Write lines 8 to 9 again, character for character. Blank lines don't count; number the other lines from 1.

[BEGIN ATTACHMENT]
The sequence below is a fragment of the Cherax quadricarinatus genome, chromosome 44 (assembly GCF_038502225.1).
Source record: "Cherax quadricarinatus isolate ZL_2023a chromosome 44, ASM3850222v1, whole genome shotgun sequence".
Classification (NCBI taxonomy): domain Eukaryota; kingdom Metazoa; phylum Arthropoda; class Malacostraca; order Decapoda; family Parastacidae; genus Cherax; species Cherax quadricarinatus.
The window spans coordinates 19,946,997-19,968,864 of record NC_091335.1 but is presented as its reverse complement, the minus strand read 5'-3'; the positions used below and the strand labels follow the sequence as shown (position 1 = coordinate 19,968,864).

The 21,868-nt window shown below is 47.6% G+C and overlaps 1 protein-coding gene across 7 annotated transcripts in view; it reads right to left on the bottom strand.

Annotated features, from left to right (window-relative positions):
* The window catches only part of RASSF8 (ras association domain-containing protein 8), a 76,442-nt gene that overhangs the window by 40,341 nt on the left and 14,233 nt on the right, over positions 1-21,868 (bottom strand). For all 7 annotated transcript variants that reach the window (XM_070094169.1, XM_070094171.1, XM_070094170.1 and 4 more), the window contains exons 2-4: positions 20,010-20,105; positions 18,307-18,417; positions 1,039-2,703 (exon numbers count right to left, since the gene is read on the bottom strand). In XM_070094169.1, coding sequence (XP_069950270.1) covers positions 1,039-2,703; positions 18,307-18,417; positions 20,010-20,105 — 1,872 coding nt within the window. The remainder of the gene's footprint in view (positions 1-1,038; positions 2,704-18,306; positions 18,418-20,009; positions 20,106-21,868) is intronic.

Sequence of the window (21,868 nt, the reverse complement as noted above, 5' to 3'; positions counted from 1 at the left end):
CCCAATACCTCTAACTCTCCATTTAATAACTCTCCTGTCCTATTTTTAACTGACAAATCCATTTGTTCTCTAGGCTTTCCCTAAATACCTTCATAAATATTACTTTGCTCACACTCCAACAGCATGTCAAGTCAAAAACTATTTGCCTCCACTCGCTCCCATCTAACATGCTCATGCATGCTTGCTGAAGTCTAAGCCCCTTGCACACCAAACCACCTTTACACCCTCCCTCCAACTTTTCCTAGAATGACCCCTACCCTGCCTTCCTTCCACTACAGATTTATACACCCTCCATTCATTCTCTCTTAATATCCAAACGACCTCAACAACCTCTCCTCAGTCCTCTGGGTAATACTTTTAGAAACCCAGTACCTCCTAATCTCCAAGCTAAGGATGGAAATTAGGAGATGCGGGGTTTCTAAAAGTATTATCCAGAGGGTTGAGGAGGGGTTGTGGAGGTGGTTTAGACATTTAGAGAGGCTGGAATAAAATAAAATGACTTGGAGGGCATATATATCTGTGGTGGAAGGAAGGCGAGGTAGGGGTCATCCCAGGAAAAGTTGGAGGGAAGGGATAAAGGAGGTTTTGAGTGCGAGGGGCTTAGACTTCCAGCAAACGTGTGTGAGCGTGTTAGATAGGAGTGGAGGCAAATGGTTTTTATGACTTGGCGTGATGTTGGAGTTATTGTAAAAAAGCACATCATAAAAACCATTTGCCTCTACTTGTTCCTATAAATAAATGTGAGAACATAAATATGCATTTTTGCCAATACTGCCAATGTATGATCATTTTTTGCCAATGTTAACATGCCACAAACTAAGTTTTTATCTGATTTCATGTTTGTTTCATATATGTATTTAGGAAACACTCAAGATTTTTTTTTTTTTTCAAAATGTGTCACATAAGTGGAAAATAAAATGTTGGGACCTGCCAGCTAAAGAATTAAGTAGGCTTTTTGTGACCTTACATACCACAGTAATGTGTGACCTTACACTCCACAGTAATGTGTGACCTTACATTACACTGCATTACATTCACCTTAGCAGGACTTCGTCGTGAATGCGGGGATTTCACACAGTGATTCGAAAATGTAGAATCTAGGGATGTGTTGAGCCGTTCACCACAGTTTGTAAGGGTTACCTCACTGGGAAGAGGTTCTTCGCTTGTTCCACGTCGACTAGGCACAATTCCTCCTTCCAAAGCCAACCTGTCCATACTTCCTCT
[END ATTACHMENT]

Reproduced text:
Sequence of the window (21,868 nt, the reverse complement as noted above, 5' to 3'; positions counted from 1 at the left end):
CCCAATACCTCTAACTCTCCATTTAATAACTCTCCTGTCCTATTTTTAACTGACAAATCCATTTGTTCTCTAGGCTTTCCCTAAATACCTTCATAAATATTACTTTGCTCACACTCCAACAGCATGTCAAGTCAAAAACTATTTGCCTCCACTCGCTCCCATCTAACATGCTCATGCATGCTTGCTGAAGTCTAAGCCCCTTGCACACCAAACCACCTTTACACCCTCCCTCCAACTTTTCCTAGAATGACCCCTACCCTGCCTTCCTTCCACTACAGATTTATACACCCTCCATTCATTCTCTCTTAATATCCAAACGACCTCAACAACCTCTCCTCAGTCCTCTGGGTAATACTTTTAGAAACCCAGTACCTCCTAATCTCCAAGCTAAGGATGGAAATTAGGAGATGCGGGGTTTCTAAAAGTATTATCCAGAGGGTTGAGGAGGGGTTGTGGAGGTGGTTTAGACATTTAGAGAGGCTGGAATAAAATAAAATGACTTGGAGGGCATATATATCTGTGGTGGAAGGAAGGCGAGGTAGGGGTCATCCCAGGAAAAGTTGGAGGGAAGGGATAAAGGAGGTTTTGAGTGCGAGGGGCTTAGACTTCCAGCAAACGTGTGTGAGCGTGTTAGATAGGAGTGGAGGCAAATGGTTTTTATGACTTGGCGTGATGTTGGAGTTATTGTAAAAAAGCACATCATAAAAACCATTTGCCTCTACTTGTTCCTATAAATAAATGTGAGAACATAAATATGCATTTTTGCCAATACTGCCAATGTATGATCATTTTTTGCCAATGTTAACATGCCACAAACTAAGTTTTTATCTGATTTCATGTTTGTTTCATATATGTATTTAGGAAACACTCAAGATTTTTTTTTTTTTTCAAAATGTGTCACATAAGTGGAAAATAAAATGTTGGGACCTGCCAGCTAAAGAATTAAGTAGGCTTTTTGTGACCTTACATACCACAGTAATGTGTGACCTTACACTCCACAGTAATGTGTGACCTTACATTACACTGCATTACATTCACCTTAGCAGGACTTCGTCGTGAATGCGGGGATTTCACACAGTGATTCGAAAATGTAGAATCTAGGGATGTGTTGAGCCGTTCACCACAGTTTGTAAGGGTTACCTCACTGGGAAGAGGTTCTTCGCTTGTTCCACGTCGACTAGGCACAATTCCTCCTTCCAAAGCCAACCTGTCCATACTTCCTCT